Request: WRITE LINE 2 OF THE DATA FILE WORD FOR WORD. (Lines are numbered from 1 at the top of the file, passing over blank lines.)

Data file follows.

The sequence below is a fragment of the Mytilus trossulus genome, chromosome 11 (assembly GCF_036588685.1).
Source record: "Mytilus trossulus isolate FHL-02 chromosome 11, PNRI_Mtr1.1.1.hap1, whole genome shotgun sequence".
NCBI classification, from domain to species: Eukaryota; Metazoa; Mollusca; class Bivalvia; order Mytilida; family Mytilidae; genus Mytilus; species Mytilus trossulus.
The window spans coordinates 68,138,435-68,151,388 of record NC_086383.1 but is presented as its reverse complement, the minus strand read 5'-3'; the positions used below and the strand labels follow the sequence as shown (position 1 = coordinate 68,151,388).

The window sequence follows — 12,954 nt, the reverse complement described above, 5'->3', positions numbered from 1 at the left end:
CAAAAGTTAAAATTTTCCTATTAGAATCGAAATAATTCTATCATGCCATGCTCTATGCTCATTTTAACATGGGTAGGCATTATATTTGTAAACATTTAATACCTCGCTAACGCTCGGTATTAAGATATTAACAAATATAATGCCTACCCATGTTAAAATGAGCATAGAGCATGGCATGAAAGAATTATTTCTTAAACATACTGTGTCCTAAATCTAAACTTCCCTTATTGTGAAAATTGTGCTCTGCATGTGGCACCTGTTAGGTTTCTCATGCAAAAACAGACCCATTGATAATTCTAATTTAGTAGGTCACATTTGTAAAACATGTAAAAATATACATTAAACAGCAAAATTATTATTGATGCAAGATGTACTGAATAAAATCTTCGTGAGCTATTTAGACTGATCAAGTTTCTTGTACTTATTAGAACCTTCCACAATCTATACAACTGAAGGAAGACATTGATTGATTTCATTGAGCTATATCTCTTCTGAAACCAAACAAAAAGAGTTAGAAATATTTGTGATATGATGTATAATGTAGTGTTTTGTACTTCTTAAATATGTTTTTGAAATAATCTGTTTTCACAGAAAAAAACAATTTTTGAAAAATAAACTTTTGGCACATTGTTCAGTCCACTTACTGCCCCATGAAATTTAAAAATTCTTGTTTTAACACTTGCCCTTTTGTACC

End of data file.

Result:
Source record: "Mytilus trossulus isolate FHL-02 chromosome 11, PNRI_Mtr1.1.1.hap1, whole genome shotgun sequence".